So faster speed = better productivity.  But to a business, it must examine the material benefit: if my Wi-Fi transfers data say, 50% faster than before, does that provide any real value?  If I sit at my desk sending emails, preparing documents and browsing the web, is this network performance increase going to equate to markedly improved productivity on my part?  Perhaps not.  If the Wi-Fi is doing a lot of file transfers, video/voice or other downloads, then yes. I believe it is something that only each organisation can calculate for themselves.

It all ties back to the “Should I invest” question: the answer is entirely dependent upon where your business is at in the adoption of wireless.  I will talk about this in Part 2.

 

 

Enterprise Wi-Fi differences

Although not obvious, there are substantial differences to Enterprise or Corporate-grade Wi-Fi to those systems for Home/SOHO use.

For a user, these differences can be transparent.  For them it is business as usual: a password gets entered and their devices are able to connect to the Wi-Fi network.  For a business, there are valid features in enterprise grade equipment that are of important, if not essential, operational use.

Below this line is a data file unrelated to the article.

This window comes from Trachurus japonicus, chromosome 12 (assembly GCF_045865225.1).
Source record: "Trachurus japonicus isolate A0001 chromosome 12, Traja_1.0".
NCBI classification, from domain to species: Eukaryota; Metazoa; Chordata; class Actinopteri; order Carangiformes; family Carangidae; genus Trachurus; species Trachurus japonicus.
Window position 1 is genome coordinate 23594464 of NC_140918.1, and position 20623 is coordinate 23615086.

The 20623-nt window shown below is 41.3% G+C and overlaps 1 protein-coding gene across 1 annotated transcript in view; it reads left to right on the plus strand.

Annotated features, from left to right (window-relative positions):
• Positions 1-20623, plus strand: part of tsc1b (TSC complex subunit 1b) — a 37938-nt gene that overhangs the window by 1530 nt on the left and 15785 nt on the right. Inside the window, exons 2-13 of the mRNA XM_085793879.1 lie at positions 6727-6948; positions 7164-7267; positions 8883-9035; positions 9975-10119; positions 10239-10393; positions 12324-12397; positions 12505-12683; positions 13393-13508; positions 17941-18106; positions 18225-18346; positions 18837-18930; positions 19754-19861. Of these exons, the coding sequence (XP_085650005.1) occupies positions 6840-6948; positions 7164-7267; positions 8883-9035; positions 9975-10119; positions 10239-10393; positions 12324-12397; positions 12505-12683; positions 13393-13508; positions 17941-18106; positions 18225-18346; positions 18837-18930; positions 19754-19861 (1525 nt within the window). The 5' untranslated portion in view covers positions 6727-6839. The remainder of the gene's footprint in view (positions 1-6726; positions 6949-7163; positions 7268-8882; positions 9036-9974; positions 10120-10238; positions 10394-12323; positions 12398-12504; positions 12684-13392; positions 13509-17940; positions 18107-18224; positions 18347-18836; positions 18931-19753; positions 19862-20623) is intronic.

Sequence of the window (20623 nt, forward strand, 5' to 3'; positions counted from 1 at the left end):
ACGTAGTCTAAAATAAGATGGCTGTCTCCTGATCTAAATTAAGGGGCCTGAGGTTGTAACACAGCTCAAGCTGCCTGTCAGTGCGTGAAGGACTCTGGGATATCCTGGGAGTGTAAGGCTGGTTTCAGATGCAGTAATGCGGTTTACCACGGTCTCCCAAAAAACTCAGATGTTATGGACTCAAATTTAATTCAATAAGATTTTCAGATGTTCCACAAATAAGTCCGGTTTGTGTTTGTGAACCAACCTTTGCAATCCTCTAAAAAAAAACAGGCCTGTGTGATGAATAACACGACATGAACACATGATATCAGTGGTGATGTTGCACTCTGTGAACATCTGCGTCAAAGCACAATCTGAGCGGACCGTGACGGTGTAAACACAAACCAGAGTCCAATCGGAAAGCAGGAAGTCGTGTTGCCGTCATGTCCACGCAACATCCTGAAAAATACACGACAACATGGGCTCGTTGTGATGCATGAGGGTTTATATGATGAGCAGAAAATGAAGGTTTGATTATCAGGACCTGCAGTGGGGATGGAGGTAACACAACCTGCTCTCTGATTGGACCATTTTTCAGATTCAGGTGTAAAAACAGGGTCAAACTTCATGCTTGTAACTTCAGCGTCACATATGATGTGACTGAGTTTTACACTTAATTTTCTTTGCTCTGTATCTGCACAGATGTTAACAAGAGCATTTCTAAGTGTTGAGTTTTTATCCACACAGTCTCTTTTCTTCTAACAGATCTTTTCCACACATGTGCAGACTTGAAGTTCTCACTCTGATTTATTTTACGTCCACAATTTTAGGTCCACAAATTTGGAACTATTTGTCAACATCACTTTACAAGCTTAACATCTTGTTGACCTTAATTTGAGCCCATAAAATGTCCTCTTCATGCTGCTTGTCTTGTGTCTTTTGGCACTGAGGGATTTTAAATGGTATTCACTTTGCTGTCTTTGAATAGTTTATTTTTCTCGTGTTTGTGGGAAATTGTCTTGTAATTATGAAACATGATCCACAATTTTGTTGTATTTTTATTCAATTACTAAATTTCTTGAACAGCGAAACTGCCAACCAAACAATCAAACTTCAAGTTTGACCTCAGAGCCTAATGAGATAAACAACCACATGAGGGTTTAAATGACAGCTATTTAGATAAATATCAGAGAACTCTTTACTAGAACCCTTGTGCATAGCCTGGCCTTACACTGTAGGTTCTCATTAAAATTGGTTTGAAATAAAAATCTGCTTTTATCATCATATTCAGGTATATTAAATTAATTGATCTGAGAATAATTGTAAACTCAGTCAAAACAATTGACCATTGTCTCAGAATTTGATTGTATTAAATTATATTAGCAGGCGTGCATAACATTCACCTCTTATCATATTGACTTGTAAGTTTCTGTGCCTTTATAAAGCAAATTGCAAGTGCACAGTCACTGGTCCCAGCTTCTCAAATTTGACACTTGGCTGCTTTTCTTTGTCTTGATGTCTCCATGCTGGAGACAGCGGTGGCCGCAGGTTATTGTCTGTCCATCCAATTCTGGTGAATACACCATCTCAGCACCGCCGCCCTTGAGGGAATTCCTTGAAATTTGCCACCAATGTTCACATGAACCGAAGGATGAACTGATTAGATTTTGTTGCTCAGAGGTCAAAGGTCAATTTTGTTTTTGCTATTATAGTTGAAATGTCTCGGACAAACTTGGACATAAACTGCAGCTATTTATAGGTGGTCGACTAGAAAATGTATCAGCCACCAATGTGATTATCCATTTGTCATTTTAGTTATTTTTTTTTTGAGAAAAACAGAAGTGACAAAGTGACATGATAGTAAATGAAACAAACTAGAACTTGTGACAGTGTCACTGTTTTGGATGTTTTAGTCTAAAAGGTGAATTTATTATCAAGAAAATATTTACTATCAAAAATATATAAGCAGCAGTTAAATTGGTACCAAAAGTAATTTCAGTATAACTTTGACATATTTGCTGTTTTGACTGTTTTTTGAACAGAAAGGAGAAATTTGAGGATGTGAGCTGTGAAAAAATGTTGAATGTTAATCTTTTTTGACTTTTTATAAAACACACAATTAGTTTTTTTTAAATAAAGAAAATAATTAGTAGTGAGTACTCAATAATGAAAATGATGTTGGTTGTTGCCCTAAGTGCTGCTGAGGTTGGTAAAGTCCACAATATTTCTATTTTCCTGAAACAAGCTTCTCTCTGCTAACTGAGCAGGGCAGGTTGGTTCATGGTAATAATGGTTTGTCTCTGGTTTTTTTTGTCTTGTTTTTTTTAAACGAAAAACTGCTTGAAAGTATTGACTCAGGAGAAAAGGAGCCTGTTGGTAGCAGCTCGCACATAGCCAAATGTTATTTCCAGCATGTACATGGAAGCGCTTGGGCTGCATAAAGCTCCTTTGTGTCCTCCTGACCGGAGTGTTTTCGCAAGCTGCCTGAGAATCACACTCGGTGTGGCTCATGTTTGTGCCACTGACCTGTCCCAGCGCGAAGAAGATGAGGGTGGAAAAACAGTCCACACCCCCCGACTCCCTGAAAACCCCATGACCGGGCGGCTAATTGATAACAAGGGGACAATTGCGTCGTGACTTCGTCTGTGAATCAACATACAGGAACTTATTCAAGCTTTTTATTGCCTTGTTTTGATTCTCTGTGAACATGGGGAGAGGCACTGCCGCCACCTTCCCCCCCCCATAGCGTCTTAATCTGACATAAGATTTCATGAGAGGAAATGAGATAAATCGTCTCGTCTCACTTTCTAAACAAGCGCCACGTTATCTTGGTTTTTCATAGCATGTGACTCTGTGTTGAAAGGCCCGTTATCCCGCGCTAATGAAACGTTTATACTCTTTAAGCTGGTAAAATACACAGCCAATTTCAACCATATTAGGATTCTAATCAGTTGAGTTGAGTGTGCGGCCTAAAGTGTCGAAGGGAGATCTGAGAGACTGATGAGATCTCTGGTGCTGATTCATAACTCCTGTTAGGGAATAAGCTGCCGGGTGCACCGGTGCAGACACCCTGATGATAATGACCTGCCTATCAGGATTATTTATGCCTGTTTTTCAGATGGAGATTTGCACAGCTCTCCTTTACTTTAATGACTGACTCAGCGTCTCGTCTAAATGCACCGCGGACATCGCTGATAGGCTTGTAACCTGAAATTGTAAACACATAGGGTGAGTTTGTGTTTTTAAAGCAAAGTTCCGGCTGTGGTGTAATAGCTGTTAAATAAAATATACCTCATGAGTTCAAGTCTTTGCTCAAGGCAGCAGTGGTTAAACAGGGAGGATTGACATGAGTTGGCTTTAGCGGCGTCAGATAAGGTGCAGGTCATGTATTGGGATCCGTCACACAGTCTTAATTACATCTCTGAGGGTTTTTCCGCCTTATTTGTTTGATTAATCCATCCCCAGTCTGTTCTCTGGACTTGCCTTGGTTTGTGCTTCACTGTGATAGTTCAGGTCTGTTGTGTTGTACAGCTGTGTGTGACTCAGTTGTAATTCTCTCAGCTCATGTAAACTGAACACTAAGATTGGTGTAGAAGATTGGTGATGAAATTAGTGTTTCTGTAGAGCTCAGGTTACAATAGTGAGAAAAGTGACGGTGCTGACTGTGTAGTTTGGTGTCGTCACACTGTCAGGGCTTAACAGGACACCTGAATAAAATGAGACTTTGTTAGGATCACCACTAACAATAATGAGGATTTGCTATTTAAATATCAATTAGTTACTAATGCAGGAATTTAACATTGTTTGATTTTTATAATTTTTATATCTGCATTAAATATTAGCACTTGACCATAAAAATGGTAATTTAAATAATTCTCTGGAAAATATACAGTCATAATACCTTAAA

To many mid-size to large organisations, requirements are usually more demanding to those of the SOHO/SMB market. The most common needs for wireless services in a corporate environment typically include the following.

  1. Coverage, Capacity and Density – servicing many clients in a contained area or vice versa.
  2. Differentiated services experience – to support critical business applications, BYOD or Guest-only WiFi for visitors.
  3. Performance and reliability – an exemplary user experience regardless of numbers and loading on the network.
  4. Advanced security – leveraging centralised authentication and dynamic data encryption for users, plus network-wide protection through wireless intrusion detection systems.
  5. Network Integration – a seamless service across wired & wireless networks.
  6. Support – the supported environment is consistent with existing operations.
  7. Centralised Management and Reporting – global visibility from one portal; leveraging common toolsets, processes and metrics to produce business performance objectives.

Most of these deliverables can only be achieved with enterprise-grade wireless solutions.  SOHO devices, as the name suggests, are otherwise perfect for a single instance of a small or home office, but do not have the ability to scale or to offer enterprise features.

In the end, its worth considering your business requirements from a different perspective.  It’s possible that you may arrive at a solution that was not expected.